Related Links

Spaceships!

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Concept Ships

Concept Ships - spaceships and experimental aircraft art

December 18, 2009 22:25 by

Gource on OSX (Snow Leopard)

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Some months ago I played around with code_swarm by Michael Ogawa – partly for fun and partly to see what all the fuss was about with the Processing framework (something I have yet to really investigate). Last week I came across Gource another source code visualisation tool this time using 3D rendering.

Software projects are displayed by Gource as an animated tree with the root directory of the project at its centre. Directories appear as branches with files as leaves. Developers can be seen working on the tree at the times they contributed to the project.

Some recent commits to the project fixed build issues on OSX. Despite these fixes I still had trouble compiling. So in summary here’s what I did to get it working. Note that I did resort to installing mac ports (something I’d rather NOT do) – after many attempts to download and manually compile the prerequisites (FTGL 2.1.3~rc5-2 kept giving me problems)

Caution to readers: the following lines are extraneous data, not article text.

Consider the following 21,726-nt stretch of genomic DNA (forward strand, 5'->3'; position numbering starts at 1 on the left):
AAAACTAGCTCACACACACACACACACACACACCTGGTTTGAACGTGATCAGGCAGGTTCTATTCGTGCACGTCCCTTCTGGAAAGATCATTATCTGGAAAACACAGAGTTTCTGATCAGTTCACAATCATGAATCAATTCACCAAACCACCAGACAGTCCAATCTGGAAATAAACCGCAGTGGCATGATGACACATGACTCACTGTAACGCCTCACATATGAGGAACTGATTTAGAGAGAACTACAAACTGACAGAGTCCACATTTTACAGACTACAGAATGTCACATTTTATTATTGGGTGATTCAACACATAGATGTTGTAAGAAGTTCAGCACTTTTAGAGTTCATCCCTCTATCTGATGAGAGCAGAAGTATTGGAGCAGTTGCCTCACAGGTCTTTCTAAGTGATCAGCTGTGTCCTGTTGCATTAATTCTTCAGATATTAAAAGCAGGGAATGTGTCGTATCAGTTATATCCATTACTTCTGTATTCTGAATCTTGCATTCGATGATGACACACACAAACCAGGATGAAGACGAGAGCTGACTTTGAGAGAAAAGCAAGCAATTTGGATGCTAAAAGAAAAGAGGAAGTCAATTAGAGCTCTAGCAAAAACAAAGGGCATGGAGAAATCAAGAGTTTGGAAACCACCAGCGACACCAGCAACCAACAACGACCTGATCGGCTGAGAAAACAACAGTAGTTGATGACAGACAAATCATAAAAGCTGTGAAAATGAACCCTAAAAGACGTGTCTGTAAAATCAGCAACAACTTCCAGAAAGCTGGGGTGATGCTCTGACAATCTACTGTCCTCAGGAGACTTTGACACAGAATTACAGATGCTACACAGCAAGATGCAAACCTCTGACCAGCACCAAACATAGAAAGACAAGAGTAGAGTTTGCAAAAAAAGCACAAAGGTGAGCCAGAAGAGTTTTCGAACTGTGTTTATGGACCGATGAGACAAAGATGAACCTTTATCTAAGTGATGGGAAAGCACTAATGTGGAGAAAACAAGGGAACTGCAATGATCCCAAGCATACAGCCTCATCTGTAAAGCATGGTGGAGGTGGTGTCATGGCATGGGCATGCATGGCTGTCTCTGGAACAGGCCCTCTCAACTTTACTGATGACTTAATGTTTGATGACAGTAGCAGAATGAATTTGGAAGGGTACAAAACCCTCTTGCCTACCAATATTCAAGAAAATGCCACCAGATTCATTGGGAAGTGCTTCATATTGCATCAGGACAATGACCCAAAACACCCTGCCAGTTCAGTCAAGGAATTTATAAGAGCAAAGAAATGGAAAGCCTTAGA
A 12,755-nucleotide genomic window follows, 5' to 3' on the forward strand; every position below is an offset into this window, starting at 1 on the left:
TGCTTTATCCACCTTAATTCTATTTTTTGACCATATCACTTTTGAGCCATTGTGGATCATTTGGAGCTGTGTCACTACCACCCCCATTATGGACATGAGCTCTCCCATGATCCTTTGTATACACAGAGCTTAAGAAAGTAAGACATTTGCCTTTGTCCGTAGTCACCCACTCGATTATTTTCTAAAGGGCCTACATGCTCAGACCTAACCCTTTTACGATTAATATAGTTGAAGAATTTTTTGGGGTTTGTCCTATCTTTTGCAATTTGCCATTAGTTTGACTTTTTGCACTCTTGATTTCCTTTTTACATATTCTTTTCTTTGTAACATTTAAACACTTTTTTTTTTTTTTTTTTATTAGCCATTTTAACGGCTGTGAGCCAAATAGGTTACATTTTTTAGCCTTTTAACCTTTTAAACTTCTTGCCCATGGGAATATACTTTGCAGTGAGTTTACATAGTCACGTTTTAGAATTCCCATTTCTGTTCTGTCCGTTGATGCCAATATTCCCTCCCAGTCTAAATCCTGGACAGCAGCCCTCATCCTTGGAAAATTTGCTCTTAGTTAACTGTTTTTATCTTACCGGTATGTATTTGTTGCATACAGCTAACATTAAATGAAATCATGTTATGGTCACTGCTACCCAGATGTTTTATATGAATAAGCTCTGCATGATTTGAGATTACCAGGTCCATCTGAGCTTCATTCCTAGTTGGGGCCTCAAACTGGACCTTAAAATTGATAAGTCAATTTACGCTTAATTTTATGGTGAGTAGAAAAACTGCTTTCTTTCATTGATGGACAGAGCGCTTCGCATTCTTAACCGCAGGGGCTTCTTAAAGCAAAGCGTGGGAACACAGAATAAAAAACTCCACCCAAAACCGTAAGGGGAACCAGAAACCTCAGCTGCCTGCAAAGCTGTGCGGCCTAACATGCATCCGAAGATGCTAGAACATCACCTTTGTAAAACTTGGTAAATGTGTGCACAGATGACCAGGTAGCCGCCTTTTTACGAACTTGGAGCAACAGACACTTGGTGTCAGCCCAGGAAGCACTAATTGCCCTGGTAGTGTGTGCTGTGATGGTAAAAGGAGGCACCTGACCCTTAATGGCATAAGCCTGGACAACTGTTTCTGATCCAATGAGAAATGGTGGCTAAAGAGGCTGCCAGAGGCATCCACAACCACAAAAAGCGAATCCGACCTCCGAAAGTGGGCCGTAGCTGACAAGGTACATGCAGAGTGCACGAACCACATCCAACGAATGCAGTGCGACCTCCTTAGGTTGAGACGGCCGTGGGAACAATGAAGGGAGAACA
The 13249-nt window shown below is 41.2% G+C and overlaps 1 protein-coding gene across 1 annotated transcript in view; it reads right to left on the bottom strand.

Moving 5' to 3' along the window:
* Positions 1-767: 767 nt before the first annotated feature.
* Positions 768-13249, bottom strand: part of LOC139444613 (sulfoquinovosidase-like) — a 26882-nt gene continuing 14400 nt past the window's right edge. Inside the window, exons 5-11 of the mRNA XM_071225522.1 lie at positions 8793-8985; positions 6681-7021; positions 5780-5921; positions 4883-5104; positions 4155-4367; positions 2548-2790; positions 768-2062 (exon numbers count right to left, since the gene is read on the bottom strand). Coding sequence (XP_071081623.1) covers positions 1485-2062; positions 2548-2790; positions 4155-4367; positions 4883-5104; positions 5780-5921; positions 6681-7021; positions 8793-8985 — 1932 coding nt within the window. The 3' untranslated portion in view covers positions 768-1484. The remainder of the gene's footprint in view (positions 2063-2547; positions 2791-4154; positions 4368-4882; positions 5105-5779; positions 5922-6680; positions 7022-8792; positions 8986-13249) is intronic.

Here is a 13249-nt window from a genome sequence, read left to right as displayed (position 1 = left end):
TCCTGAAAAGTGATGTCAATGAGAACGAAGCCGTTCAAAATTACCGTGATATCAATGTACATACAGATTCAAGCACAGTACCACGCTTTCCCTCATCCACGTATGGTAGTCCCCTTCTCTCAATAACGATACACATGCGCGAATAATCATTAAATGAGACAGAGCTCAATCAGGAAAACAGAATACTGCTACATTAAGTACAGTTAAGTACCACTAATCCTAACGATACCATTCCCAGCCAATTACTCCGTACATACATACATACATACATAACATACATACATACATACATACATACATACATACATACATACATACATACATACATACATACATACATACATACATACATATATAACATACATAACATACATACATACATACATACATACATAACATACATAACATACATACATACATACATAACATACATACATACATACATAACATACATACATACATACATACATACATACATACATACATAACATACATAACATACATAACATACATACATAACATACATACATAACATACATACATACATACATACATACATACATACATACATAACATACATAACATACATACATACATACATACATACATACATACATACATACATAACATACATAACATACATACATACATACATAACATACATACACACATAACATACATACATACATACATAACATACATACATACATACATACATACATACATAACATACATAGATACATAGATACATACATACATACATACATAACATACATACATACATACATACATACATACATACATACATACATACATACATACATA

# get mac ports
http://www.macports.org/install.php

# get all the ports you need for gource
sudo port install pcre libsdl libsdl_image ftgl

# get and build Gource from github and follow the instructions in INSTALL
git clone git://github.com/acaudwell/Gource.git
cd Gource
autoreconf -f -i
./configure && make && sudo make install

# navigate to your project directory and type;
gource

# have a look at all the options
man gource

# here are the settings I used (to get a large user icon and change the speed/size
gource ./ -s 0.5 -b 000000 --user-image-dir ~/images/avatars/ --user-scale 2.0 -800x600

# video it in h264 using ffmpeg, first install ffmpeg via mac ports (with codecs)
sudo port install ffmpeg +gpl +lame +x264 +xvid

# pipe PPM images to ffmpeg to generate a h264 encoded movie
gource ./ -s 0.5 -b 000000 --user-image-dir ~/images/avatars/ --user-scale 2.0 -800x600 --output-ppm-stream - | ffmpeg -y -b 3000K -r 60 -f image2pipe -vcodec ppm -i - -vcodec libx264 -vpre hq -crf 28 -threads 0 bugle.mp4

# finally, if you want to add some audio to the video (from an mp3)
ffmpeg -i audio.mp3 -i bugle.mp4 -vcodec libx264 -vpre hq -crf 28 -threads 0 bugle-with-audio.mp4
(this output will be the length of the video/audio track, whichever is longer)

# phew! - now go here to see how to remove macports when you're done :)
http://trac.macports.org/wiki/FAQ#uninstall